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Société canadienne de microbiologists Untitled 1
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MEMBRE/ADHÉSION  ::  Rencontrer le microbiologiste

Rencontrer le microbiologiste

SGI1 mobilization and other mechanisms at stake in bacterial conjugation

Today’s society faces a worldwide threat: a growing number of infectious bacteria, including human and animal pathogens, are multi-resistant. Some of them like the CRE (Carbapenem Resistant Enterobacteriaceae) are resistant to last-resort antibiotics such as colistin. The actors of resistance dissemination are mobile genetic elements transferring by conjugation to a broad range of hosts. Our lab aims at getting a better comprehension of the genetic determinants and molecular mechanisms at stake in conjugation and its role in antibiotic resistance diffusion.

IncC conjugative plasmids are widespread in several Enterobacteriaceae isolated from clinical settings, food animals and food products (eggs, meat). They carry multiple antibiotic resistance genes that they transfer at high frequency to a broad range of bacterial hosts, largely contributing to the emergence of CRE. Over 200 epidemiological studies have been published in the past 8 years, mentioning the IncC or IncA/C plasmids as vectors of antibiotic resistance dissemination. Only 12 of these studies focused on the mechanisms underneath the regulation of their transfer.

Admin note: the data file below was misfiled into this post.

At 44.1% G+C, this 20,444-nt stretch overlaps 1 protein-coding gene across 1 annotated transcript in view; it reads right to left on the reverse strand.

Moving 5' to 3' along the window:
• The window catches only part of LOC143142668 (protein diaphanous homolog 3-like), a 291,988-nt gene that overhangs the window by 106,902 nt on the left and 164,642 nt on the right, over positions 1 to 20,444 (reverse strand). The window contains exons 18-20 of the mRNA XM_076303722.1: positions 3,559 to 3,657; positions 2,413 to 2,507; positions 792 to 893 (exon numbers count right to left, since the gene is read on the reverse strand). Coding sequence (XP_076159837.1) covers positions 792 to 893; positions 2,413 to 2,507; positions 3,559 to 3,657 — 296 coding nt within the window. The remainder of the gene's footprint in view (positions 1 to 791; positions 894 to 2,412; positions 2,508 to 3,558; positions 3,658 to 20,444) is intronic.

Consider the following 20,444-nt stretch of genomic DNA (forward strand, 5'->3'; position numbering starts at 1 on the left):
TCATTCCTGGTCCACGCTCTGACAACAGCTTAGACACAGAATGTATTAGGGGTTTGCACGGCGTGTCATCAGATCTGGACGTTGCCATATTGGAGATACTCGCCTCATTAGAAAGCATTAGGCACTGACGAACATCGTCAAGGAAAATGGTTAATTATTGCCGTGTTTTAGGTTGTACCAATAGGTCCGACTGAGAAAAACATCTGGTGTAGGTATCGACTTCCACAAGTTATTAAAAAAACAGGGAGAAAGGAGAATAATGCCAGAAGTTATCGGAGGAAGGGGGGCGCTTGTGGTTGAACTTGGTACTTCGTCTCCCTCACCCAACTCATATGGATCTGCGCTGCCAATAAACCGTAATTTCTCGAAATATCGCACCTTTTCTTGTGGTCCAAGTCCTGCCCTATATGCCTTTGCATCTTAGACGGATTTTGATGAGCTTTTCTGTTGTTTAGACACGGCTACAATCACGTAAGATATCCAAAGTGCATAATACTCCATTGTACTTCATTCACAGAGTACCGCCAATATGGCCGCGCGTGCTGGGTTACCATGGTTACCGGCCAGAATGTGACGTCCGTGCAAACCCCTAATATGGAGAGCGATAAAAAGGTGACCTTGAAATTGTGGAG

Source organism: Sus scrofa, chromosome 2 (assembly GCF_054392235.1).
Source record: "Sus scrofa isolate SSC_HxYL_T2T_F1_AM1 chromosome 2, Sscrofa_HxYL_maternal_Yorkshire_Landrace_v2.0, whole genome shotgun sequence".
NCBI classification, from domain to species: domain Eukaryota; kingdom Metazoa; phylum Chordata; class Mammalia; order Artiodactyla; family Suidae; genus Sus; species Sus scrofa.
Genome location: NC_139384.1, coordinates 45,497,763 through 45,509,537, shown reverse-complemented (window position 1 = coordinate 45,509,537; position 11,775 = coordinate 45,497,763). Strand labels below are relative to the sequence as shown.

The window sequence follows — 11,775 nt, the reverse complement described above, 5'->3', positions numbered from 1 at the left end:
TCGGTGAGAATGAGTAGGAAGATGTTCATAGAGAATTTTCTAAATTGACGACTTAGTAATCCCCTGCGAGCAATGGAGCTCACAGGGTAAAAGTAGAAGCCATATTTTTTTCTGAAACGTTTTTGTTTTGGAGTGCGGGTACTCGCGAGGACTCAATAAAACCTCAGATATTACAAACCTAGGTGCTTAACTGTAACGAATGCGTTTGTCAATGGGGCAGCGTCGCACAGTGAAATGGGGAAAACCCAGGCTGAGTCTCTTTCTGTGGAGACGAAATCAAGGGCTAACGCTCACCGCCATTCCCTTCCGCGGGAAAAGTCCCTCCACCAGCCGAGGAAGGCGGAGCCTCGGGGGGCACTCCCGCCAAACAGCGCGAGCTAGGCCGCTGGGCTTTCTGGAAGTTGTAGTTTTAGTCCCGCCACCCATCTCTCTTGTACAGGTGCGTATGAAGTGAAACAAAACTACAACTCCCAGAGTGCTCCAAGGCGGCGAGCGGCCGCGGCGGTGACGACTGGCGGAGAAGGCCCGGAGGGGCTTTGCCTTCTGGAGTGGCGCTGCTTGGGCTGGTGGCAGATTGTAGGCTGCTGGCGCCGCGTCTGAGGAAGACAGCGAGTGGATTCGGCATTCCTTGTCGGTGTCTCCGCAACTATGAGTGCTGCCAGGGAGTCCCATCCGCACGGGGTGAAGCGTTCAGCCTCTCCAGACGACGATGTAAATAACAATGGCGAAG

IncC plasmids are also capable of mobilizing resistance genomic islands such as Salmonella Genomic Island 1 (SGI1), which is regularly isolated from clinical strains of Salmonella entericaProteus mirabilis and Morganella morganii. My project aims at identifying the genetic determinants necessary for SGI1 mobilization by IncC plasmids, leading to a better understanding of the mechanisms that SGI1 uses to improve its propagation in bacterial populations.





Romain Durand

I study in Pr Vincent Burrus lab in University of Sherbrooke, Quebec. With financing coming from the Natural Sciences and Engineering Council of Canada as well as the Canadian Institutes of Health Research, Pr Vincent Burrus is considered an expert in mobile genetic elements. Our lab team comprises 4 PhD students, 2 Postdocs and 1 Undergrad student.

 



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Université de Sherbrooke
2500 Boulevard de l'Université
Sherbrooke,  J1K2R1
Canada
Tlphone  
Tlcopieur 
Courriel 
8198218000 ext. 66011

romain.durand@usherbrooke.ca

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